Judge: Patriot Act provisions unconstitutional

Both houses of Congress have now voted to extend the most onerous measures of the PATRIOT Act, which is due to expire in December. (IHT, Aug. 1) But these measures still may not survive judicial review. From Immigration News Briefs, Aug. 6:

Patriot Act Statutes Deemed “Vague”
In a July 28 decision, US District Judge Audrey Collins in Los Angeles ruled that several Patriot Act provisions on material support for terrorist organizations remain unconstitutional. Collins said Congress had failed to remedy all the problems she defined in a Jan. 23, 2004 ruling striking down the statute. “Even as amended, the statute fails to identify the prohibited conduct in a manner that persons of ordinary intelligence can reasonably understand,” Collins ruled.

Collins found that a congressional amendment to the Intelligence Reform and Terrorism Prevention Act (IRTPA) sufficently clarified a ban on providing “personnel” to designated terrorist groups, but that “the terms ‘training,’ ‘expert advice or assistance’ in the form of ‘specialized knowledge’ and ‘service’ are impermissibly vague under the Fifth Amendment.” The judge issued an injunction against enforcement of the vague provisions; her ruling applies only to the named plaintiffs and does not affect other Patriot Act provisions barring donations of money, weapons, housing, expert technical or scientific knowledge, communications equipment or transportation to terrorist groups.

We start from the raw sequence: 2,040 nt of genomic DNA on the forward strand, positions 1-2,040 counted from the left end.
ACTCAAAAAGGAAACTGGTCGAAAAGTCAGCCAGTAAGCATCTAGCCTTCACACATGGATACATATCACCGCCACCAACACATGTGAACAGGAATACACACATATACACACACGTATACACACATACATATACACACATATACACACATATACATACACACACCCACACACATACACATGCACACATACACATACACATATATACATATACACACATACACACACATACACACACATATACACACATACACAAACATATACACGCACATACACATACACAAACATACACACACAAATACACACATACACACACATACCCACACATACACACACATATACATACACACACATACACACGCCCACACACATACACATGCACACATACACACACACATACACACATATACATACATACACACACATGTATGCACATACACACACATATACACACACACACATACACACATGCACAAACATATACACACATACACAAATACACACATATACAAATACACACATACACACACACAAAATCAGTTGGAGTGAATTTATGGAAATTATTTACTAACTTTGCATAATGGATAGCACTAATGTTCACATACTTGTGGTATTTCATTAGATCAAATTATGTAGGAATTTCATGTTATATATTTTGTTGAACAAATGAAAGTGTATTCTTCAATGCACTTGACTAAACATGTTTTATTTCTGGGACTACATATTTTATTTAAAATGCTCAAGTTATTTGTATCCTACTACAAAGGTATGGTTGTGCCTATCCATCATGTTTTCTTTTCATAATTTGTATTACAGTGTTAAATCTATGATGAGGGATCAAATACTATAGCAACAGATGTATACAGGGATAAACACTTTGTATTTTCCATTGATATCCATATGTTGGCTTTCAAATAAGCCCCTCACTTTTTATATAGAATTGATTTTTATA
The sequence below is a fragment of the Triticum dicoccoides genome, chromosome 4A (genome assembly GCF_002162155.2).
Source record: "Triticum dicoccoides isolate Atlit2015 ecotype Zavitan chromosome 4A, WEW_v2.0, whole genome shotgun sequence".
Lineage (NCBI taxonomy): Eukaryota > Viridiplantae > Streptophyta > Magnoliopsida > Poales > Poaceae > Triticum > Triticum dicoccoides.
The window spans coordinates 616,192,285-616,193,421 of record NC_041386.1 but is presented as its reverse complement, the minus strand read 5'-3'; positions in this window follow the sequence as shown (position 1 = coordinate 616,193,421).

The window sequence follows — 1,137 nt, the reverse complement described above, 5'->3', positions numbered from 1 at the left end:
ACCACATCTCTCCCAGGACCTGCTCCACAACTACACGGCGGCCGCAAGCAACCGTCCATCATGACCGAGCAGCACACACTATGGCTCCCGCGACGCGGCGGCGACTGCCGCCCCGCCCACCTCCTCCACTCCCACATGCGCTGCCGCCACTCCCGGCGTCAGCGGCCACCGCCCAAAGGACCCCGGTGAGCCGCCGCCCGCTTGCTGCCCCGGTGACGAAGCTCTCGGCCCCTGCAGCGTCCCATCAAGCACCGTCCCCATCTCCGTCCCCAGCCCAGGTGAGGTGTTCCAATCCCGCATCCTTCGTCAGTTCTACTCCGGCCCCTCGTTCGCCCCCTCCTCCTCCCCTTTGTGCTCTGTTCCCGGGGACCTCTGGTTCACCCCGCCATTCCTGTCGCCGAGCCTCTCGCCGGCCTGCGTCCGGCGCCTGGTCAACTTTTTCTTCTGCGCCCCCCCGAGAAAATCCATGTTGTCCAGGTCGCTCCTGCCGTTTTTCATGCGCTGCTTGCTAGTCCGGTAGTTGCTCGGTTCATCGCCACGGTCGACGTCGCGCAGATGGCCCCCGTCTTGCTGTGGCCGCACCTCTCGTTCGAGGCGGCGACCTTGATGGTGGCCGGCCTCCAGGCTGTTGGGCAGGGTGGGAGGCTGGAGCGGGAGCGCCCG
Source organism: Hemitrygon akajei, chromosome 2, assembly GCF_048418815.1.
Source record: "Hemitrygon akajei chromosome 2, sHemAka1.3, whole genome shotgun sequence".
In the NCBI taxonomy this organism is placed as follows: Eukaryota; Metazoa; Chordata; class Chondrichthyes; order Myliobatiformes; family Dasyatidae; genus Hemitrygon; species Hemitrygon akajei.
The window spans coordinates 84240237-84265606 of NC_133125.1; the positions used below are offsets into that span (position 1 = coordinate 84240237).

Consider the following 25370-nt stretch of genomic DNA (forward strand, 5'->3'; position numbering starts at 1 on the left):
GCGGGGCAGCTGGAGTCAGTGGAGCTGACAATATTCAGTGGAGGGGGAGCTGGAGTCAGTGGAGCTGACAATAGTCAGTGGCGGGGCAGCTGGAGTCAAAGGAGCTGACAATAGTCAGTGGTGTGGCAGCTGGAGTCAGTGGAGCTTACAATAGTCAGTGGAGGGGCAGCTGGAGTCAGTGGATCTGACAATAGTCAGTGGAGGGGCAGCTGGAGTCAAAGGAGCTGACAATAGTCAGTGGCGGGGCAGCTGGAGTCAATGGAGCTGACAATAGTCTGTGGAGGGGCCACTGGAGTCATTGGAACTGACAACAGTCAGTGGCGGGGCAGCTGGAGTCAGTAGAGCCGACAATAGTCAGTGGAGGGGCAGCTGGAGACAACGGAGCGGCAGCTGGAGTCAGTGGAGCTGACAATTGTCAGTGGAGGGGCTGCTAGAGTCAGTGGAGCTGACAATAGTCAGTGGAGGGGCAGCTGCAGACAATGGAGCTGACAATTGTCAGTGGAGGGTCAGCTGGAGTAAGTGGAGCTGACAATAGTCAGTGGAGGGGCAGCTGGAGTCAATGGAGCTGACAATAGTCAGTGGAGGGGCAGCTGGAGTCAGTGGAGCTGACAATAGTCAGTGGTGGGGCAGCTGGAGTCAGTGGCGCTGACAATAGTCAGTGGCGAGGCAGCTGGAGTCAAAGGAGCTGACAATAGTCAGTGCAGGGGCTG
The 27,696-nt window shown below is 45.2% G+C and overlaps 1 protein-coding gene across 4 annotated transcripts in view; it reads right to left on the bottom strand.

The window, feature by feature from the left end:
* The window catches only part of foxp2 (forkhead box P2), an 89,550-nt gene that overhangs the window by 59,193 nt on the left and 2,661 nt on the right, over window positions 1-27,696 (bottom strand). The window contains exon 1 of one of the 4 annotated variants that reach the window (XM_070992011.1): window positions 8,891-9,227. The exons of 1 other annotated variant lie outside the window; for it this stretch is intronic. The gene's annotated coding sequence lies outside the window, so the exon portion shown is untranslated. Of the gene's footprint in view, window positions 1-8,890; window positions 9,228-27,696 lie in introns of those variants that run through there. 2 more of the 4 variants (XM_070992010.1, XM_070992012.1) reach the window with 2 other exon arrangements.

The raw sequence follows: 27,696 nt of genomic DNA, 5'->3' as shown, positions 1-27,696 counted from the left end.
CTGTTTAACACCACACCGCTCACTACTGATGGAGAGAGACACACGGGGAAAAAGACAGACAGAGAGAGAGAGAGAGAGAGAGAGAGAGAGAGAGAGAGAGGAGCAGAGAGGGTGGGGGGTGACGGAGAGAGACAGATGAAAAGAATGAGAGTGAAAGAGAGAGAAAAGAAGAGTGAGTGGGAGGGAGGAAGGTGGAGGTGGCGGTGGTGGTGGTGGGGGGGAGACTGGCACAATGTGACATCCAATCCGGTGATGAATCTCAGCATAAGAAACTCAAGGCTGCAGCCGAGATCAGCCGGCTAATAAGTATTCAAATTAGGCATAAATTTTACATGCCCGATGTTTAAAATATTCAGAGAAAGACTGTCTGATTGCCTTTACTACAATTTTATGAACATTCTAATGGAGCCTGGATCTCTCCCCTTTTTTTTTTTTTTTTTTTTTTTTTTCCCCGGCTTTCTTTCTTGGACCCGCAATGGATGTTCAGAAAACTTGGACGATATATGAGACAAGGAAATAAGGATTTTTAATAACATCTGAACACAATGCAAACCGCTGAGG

The Center for Constitutional Rights (CCR) brought the suit on behalf of the Humanitarian Law Project, which supports the Kurdistan Workers Party (PKK), and several groups supporting the Liberation Tigers of Tamil Eelam in Sri Lanka. The State Department has designated the PKK and the Tamil Tigers as foreign terrorist organizations. “I’m pleased that the court has recognized that people have a right to support lawful, nonviolent activities of groups the secretary of state has put on a blacklist,” said attorney David Cole, who argued the case for CCR. Cole said he was sure both sides would appeal.

On Dec. 3, 2003, the 9th Circuit Court of Appeals in San Francisco upheld a 2001 ruling in which Collins struck down the material support provisions of the 1996 Antiterrorism and Effective Death Penalty Act (AEDPA) in a case brought by the same plaintiffs. (AP, July 29, 30, LAT, July 30)

See WW4 REPORT #96

Every once in a while there is a glimmer of hope.

See our last post on the new Patriot Act, and the White House push to pass it.